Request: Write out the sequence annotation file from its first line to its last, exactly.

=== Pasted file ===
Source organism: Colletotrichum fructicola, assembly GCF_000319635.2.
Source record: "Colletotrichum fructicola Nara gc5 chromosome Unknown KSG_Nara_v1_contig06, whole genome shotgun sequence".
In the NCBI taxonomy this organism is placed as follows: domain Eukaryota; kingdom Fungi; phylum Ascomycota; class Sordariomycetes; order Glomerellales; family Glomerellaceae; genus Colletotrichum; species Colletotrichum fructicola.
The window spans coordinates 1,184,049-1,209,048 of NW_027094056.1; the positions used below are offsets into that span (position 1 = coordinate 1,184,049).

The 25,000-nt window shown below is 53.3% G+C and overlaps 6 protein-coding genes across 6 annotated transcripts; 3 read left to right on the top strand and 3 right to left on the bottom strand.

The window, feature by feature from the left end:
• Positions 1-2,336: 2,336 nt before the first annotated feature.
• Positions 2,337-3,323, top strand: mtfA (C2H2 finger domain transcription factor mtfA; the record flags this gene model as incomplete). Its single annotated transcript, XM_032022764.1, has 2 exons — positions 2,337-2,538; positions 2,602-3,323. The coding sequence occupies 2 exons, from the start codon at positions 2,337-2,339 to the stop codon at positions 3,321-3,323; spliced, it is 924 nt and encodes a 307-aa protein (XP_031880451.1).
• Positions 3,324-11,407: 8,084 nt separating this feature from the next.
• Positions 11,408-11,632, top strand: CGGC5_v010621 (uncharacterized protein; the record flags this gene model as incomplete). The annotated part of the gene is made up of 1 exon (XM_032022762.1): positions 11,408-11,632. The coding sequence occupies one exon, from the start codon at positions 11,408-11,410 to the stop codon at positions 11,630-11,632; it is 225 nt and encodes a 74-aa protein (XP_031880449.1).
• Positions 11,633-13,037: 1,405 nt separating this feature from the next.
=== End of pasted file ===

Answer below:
Source organism: Colletotrichum fructicola, assembly GCF_000319635.2.
Source record: "Colletotrichum fructicola Nara gc5 chromosome Unknown KSG_Nara_v1_contig06, whole genome shotgun sequence".
In the NCBI taxonomy this organism is placed as follows: domain Eukaryota; kingdom Fungi; phylum Ascomycota; class Sordariomycetes; order Glomerellales; family Glomerellaceae; genus Colletotrichum; species Colletotrichum fructicola.
The window spans coordinates 1,184,049-1,209,048 of NW_027094056.1; the positions used below are offsets into that span (position 1 = coordinate 1,184,049).

The 25,000-nt window shown below is 53.3% G+C and overlaps 6 protein-coding genes across 6 annotated transcripts; 3 read left to right on the top strand and 3 right to left on the bottom strand.

The window, feature by feature from the left end:
• Positions 1-2,336: 2,336 nt before the first annotated feature.
• Positions 2,337-3,323, top strand: mtfA (C2H2 finger domain transcription factor mtfA; the record flags this gene model as incomplete). Its single annotated transcript, XM_032022764.1, has 2 exons — positions 2,337-2,538; positions 2,602-3,323. The coding sequence occupies 2 exons, from the start codon at positions 2,337-2,339 to the stop codon at positions 3,321-3,323; spliced, it is 924 nt and encodes a 307-aa protein (XP_031880451.1).
• Positions 3,324-11,407: 8,084 nt separating this feature from the next.
• Positions 11,408-11,632, top strand: CGGC5_v010621 (uncharacterized protein; the record flags this gene model as incomplete). The annotated part of the gene is made up of 1 exon (XM_032022762.1): positions 11,408-11,632. The coding sequence occupies one exon, from the start codon at positions 11,408-11,410 to the stop codon at positions 11,630-11,632; it is 225 nt and encodes a 74-aa protein (XP_031880449.1).
• Positions 11,633-13,037: 1,405 nt separating this feature from the next.